Acrylics Drying Too Quickly? Here's Some Solutions:

Acrylics are wonderful to paint with because of its' versatility, durability, vibrant colors and ease of use. It's a great choice for the novice to the professional painter. I love how they dry quicker and allow for so much layering of colors. I also like how acrylics can be mixed with a lot of different art mediums, like colored pencil, charcoal, paper and so on, creating some spectacular and original works. However, it does have some disadvantages, such as drying too quickly at the worst time.  It can be a real pain when you're wanting to blend colors in larger areas of your canvas and find the paint has already set. So, here are some tips below that I've found help me work around this problem.

Masterson Sta-Wet Premiere Palette

When I first started painting, I used a plastic bowl cover or a paper plate for my palette. I found that the paint dried too quickly and when I was ready to load up my brush, the paint had become thick and chunky. Yuck! So I found this wonderful product that has been a game changer for me.

The Masterson Sta-Wet palette system is such a great money saver and time saver. The Sta-Wet palette is a plastic tray that combines a sponge and palette paper for keeping acrylic paints wetter longer. When the lid is sealed tightly, the paint can stay moist for days or even weeks. This system lets me continue painting after many breaks or even over days without having to squirt out more paint and wasting time and money. The paint is always ready to go when I am. 

Spray Bottle

I often use a spray bottle with water to refresh my palette, so the colors stay wetter when I'm painting for a longer period. All that is needed are one to two spritz of water to keep the paint the perfect consistency.  Spray your canvas as well if you're working in a larger area so the paint can flow easier.

Use Gesso

To allow the paint to flow easier, you need at least two good coats of gesso on your canvas before you even start painting. Gesso is similar to white acrylic paint but it dries hard, making the surface more stiff and ready to accept acrylic paints. Without applying gesso, your paint would soak into the weave of the canvas and dry faster. Your paint would also require more coats of paint and your colors would be unevenly applied. You would also struggle to blend and create brilliant layering effects.

Paint Smaller Sections

When I want to blend wet-into-wet, painting in small sections of the canvas is helpful. For example, when painting a flower edge that is to be blended into a background, I will rewet the background and then blend the flower color into it, creating a smooth, soft edge. (You can see this technique on the Wild Roses video tutorial on my YouTube channel at the 25-minute mark). I often rewet a dried area with the same color and then paint over by blending or smearing the new color, creating an oil painted effect. I know this technique takes longer but by layering paint and blending this way, the colors appear richer and more dimensional. Another way I blend wet-into-wet is by allowing the original color to stay on the brush (without cleaning it) and then immediately dip it into another color from the palette and then blend them next to each other on the canvas. You can see this technique in just about all my tutorials. You just have to be careful not to have too much of the original color left on your brush. Otherwise, it will get muddy looking and will be hard to control.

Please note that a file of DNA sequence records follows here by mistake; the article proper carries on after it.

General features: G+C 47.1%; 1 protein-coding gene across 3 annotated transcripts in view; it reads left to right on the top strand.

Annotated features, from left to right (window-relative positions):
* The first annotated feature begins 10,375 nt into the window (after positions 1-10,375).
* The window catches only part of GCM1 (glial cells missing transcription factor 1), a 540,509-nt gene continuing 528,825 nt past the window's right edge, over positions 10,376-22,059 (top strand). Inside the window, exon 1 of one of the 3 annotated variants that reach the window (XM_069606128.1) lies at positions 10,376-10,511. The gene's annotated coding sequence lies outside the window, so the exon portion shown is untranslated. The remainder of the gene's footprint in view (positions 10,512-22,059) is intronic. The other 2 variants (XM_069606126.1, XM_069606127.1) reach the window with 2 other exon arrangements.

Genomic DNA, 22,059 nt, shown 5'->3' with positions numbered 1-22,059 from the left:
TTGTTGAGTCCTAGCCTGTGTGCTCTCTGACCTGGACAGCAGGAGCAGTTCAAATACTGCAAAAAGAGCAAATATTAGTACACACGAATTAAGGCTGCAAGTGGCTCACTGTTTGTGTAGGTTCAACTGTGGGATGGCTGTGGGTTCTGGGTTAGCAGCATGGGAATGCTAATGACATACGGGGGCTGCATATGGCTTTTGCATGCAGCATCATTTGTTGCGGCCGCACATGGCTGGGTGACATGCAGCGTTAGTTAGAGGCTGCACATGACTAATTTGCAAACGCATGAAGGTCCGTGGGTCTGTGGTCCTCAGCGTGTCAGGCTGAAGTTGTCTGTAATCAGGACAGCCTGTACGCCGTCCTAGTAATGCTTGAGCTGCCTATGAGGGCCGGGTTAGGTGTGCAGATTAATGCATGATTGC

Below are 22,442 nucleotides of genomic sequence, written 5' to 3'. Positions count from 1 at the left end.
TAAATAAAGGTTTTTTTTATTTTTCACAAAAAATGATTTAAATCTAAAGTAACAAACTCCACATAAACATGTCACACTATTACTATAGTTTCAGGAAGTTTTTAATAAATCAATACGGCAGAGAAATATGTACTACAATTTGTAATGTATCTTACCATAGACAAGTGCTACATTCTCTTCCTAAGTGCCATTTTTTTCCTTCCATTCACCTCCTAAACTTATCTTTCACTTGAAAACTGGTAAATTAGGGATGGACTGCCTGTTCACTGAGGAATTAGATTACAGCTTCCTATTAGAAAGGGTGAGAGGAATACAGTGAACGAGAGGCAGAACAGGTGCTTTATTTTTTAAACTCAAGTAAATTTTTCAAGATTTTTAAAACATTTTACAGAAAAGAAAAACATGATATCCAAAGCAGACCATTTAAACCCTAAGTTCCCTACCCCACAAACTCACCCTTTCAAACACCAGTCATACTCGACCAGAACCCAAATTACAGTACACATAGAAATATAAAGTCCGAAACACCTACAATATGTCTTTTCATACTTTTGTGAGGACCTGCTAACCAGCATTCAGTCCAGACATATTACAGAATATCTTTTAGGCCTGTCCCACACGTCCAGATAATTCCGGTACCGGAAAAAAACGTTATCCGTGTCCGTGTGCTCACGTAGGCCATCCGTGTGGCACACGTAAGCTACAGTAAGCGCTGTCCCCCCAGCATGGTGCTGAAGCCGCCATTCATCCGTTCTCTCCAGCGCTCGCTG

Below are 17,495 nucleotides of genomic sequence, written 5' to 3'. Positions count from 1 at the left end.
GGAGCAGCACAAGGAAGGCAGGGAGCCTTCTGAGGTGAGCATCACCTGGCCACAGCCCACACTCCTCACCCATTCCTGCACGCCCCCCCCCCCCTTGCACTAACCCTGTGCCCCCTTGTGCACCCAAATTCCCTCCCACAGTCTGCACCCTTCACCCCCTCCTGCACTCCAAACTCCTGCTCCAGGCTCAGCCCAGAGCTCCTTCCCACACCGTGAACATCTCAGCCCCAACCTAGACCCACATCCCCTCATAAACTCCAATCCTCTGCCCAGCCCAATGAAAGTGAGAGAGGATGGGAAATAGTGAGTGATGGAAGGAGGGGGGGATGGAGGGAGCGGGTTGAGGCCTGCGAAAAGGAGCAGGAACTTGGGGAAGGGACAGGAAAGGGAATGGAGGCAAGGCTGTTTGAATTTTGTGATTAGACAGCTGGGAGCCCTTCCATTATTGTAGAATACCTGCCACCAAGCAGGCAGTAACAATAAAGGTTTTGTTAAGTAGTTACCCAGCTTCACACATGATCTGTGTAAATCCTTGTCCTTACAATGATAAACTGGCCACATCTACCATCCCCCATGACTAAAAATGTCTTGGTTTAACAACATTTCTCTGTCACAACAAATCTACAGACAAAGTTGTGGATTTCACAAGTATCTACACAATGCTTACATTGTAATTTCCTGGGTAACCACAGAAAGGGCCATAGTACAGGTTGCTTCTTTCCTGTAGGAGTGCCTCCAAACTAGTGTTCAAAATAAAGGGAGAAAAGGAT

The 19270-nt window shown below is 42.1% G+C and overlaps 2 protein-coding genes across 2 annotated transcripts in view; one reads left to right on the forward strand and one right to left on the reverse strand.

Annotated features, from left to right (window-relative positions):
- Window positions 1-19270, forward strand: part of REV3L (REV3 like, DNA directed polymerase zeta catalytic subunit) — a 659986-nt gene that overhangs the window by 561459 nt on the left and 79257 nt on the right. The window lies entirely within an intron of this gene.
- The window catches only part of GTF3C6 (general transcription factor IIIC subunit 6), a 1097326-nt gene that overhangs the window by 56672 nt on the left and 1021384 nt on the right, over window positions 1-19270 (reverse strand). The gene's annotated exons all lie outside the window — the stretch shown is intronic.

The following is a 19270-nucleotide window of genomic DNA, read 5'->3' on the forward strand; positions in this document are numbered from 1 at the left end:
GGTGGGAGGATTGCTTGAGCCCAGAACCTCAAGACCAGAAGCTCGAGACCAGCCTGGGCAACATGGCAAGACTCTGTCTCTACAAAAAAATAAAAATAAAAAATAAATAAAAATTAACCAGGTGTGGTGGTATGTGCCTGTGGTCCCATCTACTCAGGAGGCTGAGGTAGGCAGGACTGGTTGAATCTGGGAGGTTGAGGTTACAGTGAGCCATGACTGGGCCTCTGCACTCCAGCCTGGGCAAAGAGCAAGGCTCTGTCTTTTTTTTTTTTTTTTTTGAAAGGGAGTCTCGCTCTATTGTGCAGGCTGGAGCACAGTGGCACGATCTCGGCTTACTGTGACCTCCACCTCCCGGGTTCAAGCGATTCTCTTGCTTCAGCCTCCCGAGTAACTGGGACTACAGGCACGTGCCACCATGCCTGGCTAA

Add Medium to Your Paint

Another thing you could do is mix in a slow drying medium to your paints while on the palette. I've tried a couple but I found using water and working in smaller areas has helped me blend colors easier. You can find some recommendations below. Just mix them one to one with your colors before painting onto your canvas. However, do not mix too much medium because it will make your colors too transparent and sometimes not dry thoroughly.

  • Liquitex Matte Medium
  • Golden Matte Medium
  • Golden Satin Glazing Liquid
  • Winsor & Newton Slow Drying Medium

Note: These can be great additives to your acrylics for creating glazing or "watering down" your colors to create transparent colors. If you'd like to see some of these techniques in action, watch my painting process on my YouTube channel. Thanks!